Loveland Museum Gallery

Perspectives

By Maureen Corey, Curator of Art~

Well, the new aha! brochure for the Museum, Rialto, and Art in Public Places has hit your mailbox, and you’ll notice a season of fun, enlightening programming lies ahead. As usual, the cover contains two images, each of them a highlight from the programming at the Museum and Rialto. Also, as usual, deciding which images to both fit the cover and entice readers is a careful balancing act that graphic designer Michelle Standiford has down to a science. What I find fascinating is how these two juxtaposed images, with seemingly no relationship, both inspire insightful musings and enhance each event. The differences expose the similarities and create its own narrative, unique and wholly unintentional—or is it? Here’s a few observances from the current cover:

 

AHA Fall brochure cover image

Subject/object

This viewer/viewed arrangement spins on its head. In the Christo picture, the wrapped island is viewed from above, with the photographer likely in a helicopter. The island is the subject and presents itself nakedly unashamed and even assertively for review. The Vienna Boys Choir are at even level with the viewer, which would seem to create an intimacy, but achieves just the opposite. The singers are equally unabashed in the return of the gaze, but we are kept at a metaphoric arm’s length by their stance and positioning. Kind—but not welcoming us into the scene. The status of both images is underscored and emphasized by the manipulation of the viewer’s role and modified perception.

 

Structured/ Organic

While both images show artists of international reputation, one appears to be organic while the other seems orderly. But is that really the case? When visiting the Christo and Jeanne-Claude exhibit, you might expect to see a joyful expression of color and shape and understand this story of artists who are driven to create both upon and within the natural and built environment. The creative possibilities are endless and only limited by the artists’ imagination. The Vienna Boys Choir, on the other hand, will show excellence within a more prescribed format. The nature of this type of art aligns itself with structure, history, and the classic blend of many voices working beautifully together. The cover photos themselves reveal much more, however. Consider the engineering, coordination of staff, production of the fabric, municipal permits, and many other details that are necessary for any work of this scale, and you’ll appreciate the orderly attention to detail in each of Christo and Jeanne-Claude’s works. Notice how each of the boys in the choir picture are arranged not in a line, but scattered at different angles throughout the field. Each is presented as an individual, and the skill lies in this transmutation from the organic beauty of each unique voice into a seamless and transcendent whole.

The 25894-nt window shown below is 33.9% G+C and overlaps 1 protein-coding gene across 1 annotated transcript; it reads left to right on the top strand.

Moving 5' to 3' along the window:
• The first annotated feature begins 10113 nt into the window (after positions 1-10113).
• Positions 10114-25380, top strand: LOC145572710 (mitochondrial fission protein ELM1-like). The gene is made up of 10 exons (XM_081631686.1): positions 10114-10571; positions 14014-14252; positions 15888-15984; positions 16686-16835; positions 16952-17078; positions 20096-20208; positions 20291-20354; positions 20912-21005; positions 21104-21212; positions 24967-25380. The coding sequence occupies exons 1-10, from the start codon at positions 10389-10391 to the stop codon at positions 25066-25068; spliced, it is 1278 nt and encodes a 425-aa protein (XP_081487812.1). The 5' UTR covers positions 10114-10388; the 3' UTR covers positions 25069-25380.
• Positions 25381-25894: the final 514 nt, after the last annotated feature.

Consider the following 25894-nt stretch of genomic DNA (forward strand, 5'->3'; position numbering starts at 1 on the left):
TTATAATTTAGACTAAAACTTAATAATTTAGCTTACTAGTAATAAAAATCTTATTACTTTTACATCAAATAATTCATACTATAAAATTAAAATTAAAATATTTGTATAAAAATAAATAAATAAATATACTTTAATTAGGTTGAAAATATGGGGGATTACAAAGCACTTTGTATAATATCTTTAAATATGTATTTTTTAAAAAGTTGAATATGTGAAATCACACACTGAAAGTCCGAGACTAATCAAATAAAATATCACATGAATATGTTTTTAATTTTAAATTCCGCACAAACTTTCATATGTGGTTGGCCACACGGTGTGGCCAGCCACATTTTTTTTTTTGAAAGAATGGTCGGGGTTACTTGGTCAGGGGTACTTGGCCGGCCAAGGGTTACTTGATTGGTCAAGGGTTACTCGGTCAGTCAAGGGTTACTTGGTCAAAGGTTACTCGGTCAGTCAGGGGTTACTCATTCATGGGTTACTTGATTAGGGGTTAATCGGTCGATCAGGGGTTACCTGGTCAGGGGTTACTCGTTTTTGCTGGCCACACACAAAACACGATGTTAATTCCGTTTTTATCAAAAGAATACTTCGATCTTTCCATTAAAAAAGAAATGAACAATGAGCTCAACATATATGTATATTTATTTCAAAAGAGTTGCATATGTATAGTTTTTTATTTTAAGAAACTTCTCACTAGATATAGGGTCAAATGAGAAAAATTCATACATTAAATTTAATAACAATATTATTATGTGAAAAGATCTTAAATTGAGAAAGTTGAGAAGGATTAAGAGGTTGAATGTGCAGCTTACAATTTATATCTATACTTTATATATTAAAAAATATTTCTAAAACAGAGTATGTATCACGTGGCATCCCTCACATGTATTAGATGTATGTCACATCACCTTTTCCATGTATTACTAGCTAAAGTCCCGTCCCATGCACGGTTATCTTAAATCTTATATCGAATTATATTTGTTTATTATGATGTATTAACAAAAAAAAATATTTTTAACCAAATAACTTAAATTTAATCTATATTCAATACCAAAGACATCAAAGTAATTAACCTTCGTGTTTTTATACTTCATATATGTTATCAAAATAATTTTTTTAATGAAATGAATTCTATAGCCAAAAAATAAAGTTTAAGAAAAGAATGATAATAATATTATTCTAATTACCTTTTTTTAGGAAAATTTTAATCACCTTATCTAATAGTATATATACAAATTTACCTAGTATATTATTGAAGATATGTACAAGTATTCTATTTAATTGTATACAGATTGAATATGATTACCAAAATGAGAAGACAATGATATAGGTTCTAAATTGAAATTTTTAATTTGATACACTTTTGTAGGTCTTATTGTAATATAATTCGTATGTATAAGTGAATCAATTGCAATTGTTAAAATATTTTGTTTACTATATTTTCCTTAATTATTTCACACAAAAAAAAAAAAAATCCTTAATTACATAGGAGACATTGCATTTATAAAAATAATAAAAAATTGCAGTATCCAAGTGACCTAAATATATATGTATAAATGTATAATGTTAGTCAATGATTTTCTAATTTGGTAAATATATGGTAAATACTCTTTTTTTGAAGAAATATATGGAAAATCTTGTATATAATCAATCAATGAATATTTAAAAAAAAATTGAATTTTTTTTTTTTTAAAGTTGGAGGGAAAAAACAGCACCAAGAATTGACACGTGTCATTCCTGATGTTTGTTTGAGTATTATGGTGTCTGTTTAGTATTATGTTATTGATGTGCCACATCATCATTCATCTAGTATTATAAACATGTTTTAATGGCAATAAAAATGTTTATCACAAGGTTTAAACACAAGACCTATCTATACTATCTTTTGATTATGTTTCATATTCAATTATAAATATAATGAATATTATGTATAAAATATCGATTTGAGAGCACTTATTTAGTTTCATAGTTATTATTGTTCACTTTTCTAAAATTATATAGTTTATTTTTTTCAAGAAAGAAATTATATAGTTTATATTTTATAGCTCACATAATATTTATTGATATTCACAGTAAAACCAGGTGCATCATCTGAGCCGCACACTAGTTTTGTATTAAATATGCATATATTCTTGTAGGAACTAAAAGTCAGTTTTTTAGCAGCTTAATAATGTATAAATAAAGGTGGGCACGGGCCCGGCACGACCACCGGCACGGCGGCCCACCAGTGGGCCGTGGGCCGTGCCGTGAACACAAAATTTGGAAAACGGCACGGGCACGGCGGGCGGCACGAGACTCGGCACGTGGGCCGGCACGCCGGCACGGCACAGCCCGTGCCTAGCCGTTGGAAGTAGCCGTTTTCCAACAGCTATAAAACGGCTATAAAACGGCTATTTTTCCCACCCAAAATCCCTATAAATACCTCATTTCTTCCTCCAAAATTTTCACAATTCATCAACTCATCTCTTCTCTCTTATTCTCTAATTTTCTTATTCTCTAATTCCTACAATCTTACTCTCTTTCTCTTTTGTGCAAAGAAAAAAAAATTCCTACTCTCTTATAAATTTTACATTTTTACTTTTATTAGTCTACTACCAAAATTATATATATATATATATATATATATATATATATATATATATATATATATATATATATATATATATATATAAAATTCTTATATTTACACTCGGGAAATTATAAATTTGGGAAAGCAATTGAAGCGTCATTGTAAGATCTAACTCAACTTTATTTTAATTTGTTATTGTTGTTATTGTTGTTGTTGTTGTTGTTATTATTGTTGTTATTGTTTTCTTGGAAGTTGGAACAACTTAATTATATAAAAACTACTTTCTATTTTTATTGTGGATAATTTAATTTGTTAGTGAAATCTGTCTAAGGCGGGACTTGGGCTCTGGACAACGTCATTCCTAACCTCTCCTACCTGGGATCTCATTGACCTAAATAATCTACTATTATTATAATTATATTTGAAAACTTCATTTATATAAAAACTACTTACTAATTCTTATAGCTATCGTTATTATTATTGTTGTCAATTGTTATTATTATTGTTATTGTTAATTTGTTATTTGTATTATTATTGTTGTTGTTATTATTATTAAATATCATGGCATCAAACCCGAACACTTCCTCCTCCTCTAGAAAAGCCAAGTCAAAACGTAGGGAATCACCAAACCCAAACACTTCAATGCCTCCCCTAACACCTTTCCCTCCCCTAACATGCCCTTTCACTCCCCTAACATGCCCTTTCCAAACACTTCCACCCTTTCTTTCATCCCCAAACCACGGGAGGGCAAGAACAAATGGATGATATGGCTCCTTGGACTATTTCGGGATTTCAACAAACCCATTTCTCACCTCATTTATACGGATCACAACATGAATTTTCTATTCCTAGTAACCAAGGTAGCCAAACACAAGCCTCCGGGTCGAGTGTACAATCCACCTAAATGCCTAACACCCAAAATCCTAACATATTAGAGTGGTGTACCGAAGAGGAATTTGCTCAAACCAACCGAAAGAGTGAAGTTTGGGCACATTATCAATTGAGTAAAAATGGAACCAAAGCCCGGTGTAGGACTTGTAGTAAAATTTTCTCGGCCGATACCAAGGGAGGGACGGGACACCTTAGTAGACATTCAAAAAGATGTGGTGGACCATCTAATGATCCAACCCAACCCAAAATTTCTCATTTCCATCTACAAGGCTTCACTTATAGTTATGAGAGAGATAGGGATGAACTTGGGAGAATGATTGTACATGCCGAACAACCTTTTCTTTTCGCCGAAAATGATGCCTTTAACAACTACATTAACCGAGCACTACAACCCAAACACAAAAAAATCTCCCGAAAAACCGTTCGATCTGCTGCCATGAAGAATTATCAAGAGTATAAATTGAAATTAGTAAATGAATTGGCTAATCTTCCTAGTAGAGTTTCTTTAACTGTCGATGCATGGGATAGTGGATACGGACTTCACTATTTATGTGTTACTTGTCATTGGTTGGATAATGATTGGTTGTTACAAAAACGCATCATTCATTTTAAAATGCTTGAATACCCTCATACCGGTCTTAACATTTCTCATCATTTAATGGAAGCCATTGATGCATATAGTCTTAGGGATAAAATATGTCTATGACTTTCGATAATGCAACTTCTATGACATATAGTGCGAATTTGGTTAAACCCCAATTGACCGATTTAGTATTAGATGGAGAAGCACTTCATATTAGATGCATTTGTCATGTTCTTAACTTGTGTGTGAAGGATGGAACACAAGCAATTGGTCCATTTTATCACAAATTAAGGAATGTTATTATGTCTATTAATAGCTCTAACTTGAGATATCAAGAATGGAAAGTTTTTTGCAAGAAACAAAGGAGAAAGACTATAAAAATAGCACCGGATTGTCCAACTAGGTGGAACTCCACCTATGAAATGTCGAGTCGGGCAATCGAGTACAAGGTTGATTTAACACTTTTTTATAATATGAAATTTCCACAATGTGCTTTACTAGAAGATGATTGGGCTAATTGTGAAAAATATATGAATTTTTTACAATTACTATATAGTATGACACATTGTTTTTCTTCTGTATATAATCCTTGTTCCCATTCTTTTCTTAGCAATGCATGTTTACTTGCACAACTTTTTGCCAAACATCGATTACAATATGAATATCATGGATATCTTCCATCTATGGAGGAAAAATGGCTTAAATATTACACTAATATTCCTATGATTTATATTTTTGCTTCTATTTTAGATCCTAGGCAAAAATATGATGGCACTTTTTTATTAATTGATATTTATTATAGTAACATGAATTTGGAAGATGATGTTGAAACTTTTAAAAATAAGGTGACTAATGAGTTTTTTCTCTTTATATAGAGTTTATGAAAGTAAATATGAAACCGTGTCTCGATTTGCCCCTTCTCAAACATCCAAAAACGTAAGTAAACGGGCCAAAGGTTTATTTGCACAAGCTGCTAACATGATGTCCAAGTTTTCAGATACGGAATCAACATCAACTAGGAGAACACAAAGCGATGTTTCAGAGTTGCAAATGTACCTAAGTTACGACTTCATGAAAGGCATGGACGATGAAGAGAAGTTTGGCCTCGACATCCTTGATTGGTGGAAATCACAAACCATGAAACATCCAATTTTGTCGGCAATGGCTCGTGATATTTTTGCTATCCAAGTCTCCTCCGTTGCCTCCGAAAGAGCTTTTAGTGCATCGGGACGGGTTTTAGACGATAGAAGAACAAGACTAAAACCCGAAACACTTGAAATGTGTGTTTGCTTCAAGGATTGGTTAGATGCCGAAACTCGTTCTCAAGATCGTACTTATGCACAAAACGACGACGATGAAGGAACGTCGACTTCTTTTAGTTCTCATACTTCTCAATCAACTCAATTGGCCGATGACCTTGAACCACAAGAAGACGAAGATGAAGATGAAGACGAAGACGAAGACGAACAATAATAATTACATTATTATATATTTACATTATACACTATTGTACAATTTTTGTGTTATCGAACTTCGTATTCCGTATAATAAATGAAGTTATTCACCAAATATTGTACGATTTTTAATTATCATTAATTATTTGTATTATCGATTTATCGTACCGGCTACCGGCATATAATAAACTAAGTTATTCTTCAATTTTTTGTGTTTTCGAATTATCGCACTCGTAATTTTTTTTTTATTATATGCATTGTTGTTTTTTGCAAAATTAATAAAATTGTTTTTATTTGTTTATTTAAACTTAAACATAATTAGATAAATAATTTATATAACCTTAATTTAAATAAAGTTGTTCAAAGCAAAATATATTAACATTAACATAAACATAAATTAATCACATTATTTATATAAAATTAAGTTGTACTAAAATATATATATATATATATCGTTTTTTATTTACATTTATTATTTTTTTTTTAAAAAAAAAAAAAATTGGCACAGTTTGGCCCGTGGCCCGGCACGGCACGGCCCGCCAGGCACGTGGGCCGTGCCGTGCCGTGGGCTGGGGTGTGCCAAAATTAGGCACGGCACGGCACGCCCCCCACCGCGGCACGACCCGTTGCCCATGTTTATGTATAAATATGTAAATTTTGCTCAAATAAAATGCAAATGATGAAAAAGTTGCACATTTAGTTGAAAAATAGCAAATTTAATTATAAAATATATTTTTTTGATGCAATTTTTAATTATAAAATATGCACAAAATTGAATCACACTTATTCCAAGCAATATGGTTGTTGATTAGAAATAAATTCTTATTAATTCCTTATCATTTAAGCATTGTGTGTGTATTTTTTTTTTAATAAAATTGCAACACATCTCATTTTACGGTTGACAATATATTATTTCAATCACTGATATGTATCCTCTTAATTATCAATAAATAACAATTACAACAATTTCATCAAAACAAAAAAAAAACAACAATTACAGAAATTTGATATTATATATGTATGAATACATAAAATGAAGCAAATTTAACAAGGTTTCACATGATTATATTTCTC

Keep looking for future covers and feel free to share ways in which these images reflect, contradict, or otherwise enhance your experiences at the Rialto and Museum.

 

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